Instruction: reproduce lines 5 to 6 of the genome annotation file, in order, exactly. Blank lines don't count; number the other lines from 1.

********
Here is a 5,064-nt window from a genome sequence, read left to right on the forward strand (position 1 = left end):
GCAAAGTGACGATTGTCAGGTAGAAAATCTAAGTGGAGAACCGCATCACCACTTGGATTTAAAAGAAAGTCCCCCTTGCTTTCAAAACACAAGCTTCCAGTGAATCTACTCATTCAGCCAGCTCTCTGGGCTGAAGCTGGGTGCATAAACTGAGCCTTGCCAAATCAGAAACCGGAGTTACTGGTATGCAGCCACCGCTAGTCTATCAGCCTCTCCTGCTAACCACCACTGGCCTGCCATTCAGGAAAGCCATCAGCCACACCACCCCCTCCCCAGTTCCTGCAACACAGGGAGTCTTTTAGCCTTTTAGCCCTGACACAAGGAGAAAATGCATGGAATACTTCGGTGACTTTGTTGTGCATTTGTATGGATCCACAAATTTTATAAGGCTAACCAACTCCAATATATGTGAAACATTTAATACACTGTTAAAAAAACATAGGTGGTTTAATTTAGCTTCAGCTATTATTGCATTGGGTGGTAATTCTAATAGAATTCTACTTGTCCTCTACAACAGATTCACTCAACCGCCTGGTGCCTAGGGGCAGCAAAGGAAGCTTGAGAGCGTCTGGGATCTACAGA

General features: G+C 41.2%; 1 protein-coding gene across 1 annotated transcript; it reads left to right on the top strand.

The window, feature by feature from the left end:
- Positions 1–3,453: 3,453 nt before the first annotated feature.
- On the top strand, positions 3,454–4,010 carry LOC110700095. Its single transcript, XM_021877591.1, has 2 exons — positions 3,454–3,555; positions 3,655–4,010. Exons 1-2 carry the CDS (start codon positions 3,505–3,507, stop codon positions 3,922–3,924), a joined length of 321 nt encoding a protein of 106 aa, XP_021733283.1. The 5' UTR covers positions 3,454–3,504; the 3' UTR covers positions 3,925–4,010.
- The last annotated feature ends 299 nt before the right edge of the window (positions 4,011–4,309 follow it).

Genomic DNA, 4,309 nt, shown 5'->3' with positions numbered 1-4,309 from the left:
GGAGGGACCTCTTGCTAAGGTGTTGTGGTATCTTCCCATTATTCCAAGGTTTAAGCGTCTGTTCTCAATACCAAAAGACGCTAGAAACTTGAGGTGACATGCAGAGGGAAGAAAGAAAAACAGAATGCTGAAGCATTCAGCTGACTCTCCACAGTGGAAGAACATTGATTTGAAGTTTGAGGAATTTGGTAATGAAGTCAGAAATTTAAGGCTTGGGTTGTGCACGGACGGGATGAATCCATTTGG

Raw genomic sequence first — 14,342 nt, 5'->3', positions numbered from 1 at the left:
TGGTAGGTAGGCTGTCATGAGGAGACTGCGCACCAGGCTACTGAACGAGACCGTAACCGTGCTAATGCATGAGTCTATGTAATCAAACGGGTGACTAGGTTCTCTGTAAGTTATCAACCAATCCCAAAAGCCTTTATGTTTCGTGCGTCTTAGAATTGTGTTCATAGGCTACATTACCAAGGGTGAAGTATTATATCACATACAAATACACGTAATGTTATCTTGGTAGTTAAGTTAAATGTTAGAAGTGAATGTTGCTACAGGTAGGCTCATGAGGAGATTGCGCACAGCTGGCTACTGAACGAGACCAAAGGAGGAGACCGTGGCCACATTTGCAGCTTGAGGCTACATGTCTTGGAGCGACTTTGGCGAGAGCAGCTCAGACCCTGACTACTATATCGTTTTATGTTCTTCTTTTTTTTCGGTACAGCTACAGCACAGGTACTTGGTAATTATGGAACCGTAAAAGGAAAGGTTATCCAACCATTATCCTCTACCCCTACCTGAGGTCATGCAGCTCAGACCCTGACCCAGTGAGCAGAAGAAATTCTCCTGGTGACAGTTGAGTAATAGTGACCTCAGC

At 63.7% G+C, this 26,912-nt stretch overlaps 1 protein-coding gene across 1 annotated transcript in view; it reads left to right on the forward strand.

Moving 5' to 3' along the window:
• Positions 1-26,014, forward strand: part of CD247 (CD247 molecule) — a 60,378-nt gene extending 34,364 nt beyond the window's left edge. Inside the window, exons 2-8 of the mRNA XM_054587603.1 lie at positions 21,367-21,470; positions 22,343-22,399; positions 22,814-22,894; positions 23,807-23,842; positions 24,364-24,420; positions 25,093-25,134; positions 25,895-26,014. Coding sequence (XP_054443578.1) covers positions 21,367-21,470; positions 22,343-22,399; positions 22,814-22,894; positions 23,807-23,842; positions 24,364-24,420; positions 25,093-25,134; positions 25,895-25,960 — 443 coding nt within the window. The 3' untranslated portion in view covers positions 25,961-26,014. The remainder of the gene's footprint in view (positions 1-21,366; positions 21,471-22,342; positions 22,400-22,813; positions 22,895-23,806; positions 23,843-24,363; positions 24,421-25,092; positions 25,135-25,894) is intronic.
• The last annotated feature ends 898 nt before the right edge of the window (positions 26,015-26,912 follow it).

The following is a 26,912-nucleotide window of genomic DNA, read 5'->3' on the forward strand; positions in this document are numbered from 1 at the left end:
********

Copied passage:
- Positions 1–3,453: 3,453 nt before the first annotated feature.
- On the top strand, positions 3,454–4,010 carry LOC110700095. Its single transcript, XM_021877591.1, has 2 exons — positions 3,454–3,555; positions 3,655–4,010. Exons 1-2 carry the CDS (start codon positions 3,505–3,507, stop codon positions 3,922–3,924), a joined length of 321 nt encoding a protein of 106 aa, XP_021733283.1. The 5' UTR covers positions 3,454–3,504; the 3' UTR covers positions 3,925–4,010.